Goofy as it is, Batman & Robin has plenty of sad moments.
- Mr. Freeze's reaction after Poison Ivy falsely informs him that Batman killed Freeze's wife is genuinely touching. He sheds a single tear, which freezes on his cheek.
- At the end, Batman reveals to Freeze that he saved his wife, and has moved her to a secure facility where Freeze can continue his work for a cure during his sentence. In the meantime, he tells Freeze that Alfred also has MacGregor's Disease — in an earlier stage that Freeze has developed a cure for — and invokes a "I Know You Are in There Somewhere" Fight moment when he encourages Victor to remember the good man inside whom his wife loved, and help him save another life. Freeze thinks it over a moment, and then gives Bruce the cure he needs to save Alfred.Batman: Vengeance isn't power. Anyone can take a life, but to give one... that's true power, a power that you once had.
Batman: I'm taking you back to Arkham Asylum.Freeze: (gasping for breath from the excessive heat) Go on. Kill me, too. Just as you killed my wife.Batman: I didn't kill your wife. (takes out a video recorder device, and plays back the footage)Freeze: (has a brief, silent look of horror, before breaking down)
- During the scene, before Bruce can tell Victor that he had in fact saved Nora, the crippled Freeze bitterly asks Batman to kill him, still believing that he was responsible for her "death". And then afterward, there was his genuinely pained howls of despair when Batman shows him the footage from the Turkish Baths proving Poison Ivy was the one who in fact did it.
- The conversation between Bruce and the ill Alfred, in what might have been their last moment together, and thus, tell each other what the other has meant to them in their lives. Say what you like about the rest of this movie, but the prospect of Alfred dying is genuinely sad, especially as played by master thespian and professional Cool Old Guy, Michael Gough.Bruce: I still have you, Alfred.Alfred: I shan't be here forever.
- The brief scene of Mr. Freeze in his prison cell, carving a tiny sculpture of his wife and using a nearby clock and glass to turn it into a makeshift music box is rather touching amidst the sound and fury, and is a nice reference to the beginning and ending scenes from his first episode of the animated series.
- Freeze watching home movies of his wedding alone in his lair, and sadly reminiscing the happier times in his life; before Nora began dying from an incurable disease before his eyes, and he ended up horribly disfigured while trying to save her. Despite how much of a goofy Card-Carrying Villain he appears to be on the surface, this moment is one of the early indicators that there's a lot more to Freeze and his motivations for what he does, and is another surprisingly moving Call-Back to "Heart of Ice".
- After The Dynamic Duo suit up and have the usual banter with Alfred, as soon as they leave, the once composed Alfred starts looking as if he's in pain. This was the first sign that he was dying.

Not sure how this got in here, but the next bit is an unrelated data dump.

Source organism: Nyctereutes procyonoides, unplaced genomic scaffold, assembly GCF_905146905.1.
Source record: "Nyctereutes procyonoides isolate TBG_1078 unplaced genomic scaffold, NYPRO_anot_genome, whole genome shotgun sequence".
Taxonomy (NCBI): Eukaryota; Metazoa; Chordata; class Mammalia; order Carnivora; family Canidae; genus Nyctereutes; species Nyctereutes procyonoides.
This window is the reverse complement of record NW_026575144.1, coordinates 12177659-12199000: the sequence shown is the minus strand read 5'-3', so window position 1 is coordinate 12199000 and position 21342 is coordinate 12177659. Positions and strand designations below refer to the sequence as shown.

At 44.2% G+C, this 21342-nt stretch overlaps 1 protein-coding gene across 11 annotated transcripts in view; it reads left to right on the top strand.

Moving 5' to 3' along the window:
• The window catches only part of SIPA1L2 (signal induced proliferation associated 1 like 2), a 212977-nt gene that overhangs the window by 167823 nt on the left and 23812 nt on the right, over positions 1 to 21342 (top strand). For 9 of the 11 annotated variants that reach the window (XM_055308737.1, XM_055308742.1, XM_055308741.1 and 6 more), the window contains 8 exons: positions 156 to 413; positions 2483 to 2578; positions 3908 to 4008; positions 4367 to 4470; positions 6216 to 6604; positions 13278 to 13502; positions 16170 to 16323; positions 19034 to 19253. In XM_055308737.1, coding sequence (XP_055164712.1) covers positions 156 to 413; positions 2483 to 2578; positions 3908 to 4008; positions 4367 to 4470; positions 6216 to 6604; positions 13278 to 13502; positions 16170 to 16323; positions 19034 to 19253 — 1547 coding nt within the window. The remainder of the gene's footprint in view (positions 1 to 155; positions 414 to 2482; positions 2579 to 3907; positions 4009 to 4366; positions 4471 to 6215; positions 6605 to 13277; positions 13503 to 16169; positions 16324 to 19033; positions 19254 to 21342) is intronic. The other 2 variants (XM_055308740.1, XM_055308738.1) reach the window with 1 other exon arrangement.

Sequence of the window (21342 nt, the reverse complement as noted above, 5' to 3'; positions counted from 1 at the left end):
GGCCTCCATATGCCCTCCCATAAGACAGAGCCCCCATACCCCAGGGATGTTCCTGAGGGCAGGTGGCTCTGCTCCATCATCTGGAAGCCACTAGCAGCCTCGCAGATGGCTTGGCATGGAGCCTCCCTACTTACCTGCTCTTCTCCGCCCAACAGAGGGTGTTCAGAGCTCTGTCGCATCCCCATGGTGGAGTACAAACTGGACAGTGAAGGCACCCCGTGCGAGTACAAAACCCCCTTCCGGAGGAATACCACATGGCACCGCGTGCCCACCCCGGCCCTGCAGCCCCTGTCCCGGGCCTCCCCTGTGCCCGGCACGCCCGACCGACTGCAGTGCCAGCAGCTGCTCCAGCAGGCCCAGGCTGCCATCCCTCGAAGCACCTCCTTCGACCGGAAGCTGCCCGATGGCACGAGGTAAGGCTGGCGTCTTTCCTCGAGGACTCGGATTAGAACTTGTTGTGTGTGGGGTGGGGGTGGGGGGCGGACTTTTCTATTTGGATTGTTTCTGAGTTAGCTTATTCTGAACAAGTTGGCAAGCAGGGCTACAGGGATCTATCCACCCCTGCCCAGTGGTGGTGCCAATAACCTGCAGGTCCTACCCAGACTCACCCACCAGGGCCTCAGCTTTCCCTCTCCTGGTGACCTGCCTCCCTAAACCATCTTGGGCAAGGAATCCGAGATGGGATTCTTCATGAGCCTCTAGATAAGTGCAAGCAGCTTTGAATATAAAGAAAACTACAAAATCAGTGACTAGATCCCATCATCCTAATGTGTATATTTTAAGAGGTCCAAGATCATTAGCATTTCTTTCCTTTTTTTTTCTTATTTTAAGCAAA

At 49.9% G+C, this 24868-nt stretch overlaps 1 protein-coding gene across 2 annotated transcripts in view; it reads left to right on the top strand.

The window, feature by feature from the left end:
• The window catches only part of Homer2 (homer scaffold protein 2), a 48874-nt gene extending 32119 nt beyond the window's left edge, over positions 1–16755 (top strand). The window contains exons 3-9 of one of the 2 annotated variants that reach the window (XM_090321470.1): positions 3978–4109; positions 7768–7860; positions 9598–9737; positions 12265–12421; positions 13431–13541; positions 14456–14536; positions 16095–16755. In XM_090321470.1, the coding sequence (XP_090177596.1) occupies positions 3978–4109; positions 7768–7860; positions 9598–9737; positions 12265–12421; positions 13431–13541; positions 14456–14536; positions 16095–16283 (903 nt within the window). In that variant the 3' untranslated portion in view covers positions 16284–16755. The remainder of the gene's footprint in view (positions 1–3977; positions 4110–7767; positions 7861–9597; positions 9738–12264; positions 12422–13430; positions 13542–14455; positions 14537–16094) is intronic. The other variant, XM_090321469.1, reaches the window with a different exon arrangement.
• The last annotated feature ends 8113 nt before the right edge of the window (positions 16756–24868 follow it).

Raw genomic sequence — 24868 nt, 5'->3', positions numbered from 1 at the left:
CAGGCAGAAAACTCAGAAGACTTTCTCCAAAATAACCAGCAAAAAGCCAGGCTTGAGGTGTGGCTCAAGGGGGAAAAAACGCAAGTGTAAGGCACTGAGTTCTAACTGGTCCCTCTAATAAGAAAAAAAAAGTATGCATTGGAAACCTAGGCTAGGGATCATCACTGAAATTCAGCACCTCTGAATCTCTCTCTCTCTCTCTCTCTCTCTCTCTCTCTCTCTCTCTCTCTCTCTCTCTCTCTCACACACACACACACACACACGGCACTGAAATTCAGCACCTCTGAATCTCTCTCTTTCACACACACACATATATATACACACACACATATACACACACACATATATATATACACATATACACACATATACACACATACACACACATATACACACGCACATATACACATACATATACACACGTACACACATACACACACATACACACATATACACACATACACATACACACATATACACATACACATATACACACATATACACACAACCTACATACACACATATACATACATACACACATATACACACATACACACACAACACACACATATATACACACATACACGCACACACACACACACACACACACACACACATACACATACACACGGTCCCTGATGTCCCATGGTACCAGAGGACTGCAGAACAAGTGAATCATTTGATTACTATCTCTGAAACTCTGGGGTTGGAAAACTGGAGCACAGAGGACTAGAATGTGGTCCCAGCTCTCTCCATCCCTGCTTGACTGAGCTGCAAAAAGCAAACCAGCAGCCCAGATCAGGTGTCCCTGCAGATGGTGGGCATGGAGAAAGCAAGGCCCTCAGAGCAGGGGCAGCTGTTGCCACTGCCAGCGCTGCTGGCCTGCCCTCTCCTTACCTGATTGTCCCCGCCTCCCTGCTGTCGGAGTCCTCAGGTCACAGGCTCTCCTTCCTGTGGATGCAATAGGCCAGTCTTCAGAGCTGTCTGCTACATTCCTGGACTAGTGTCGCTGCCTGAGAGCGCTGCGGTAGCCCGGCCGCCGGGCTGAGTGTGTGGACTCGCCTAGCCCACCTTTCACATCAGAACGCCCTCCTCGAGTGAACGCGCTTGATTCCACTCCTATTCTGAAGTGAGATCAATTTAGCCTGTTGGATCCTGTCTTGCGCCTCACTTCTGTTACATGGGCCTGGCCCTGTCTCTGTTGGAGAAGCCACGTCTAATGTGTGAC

- Robin being manipulated by Poison Ivy for most of the film. He really thinks she loves him and is ready to leave Batman to be with her, and she is really just trying to kill him with her poisoned kiss. It all eventually culminates in the two meeting alone in Ivy's lair, where they declare their love for each other and share a passionate kiss. In any other case this scene would be a romantic moment, with Ivy redeeming herself and wishing Robin luck against Freeze and sealing her relationship with him with a kiss, but instead Ivy's sinister motives twists what would normally be an act of true love into a means of killing the one who loves her. Robin might have trusted Batman in the end, but maybe there may have been a part of him that was sad to find out Poison Ivy had been lying about loving him, and hoped that a kiss with her would prove their love was real. It is also subtlety implied by Robin telling Ivy that he "wants them to be together," that had Ivys love been real, he was going to ask her to marry him, maybe even tell each other who they really are so they can be more than just Robin and Poison Ivy, but Dick and Pamela too. Instead, immediately after their kiss, Ivy taunts him by saying their kiss was for "bad" luck, revealing her true colors and mocking him by continuing to flirt in a mock sad tone. There was more of this in an unused part of the script, where she tells Robin she never loved him at all.Ivy: (grabs Robin as he leaves and speaks sweetly) One kiss, my love. (whisper) For luck.
(Robin leans in, unaware Ivy has an evil smirk on her face, and they share a romantic, passionate kiss)
Ivy: (mock sadness as she rubs noses with Robin and strokes his chin) Bad luck, I'm afraid. Time to die, little Robin. (Ivy leans back smirking to watch her newest victim die)
- Then after Robin reveals he managed to survive her kiss by wearing rubber lips, Ivy angrily leaps forward and shoves him off the romantic rose throne they had been sharing, the place they had just been flirting on and shared their first kiss, and he splashes into her pond where her plants immediately turn on him and try to drown him. As Robin struggles for air, Ivy just walks off with a smirk, mockingly waves him goodbye and taunts him by shouting "See ya!" in a condescending voice. In short, she was "breaking up with him." Not only was Robin tricked and manipulated by Ivy for most of the film, he finds out her love was a lie and she dumps him by trying to drown him immediately after finally sharing a kiss with her.
- When he pulls the false lips off, you can even hear his voice waver and crack a bit as he tells her "Rubber lips are immune to your charms," as if even after he's accepted that her flirtation was a ruse, he still loves her and it still kills him to have to potentially hurt her by fessing up to his own trick.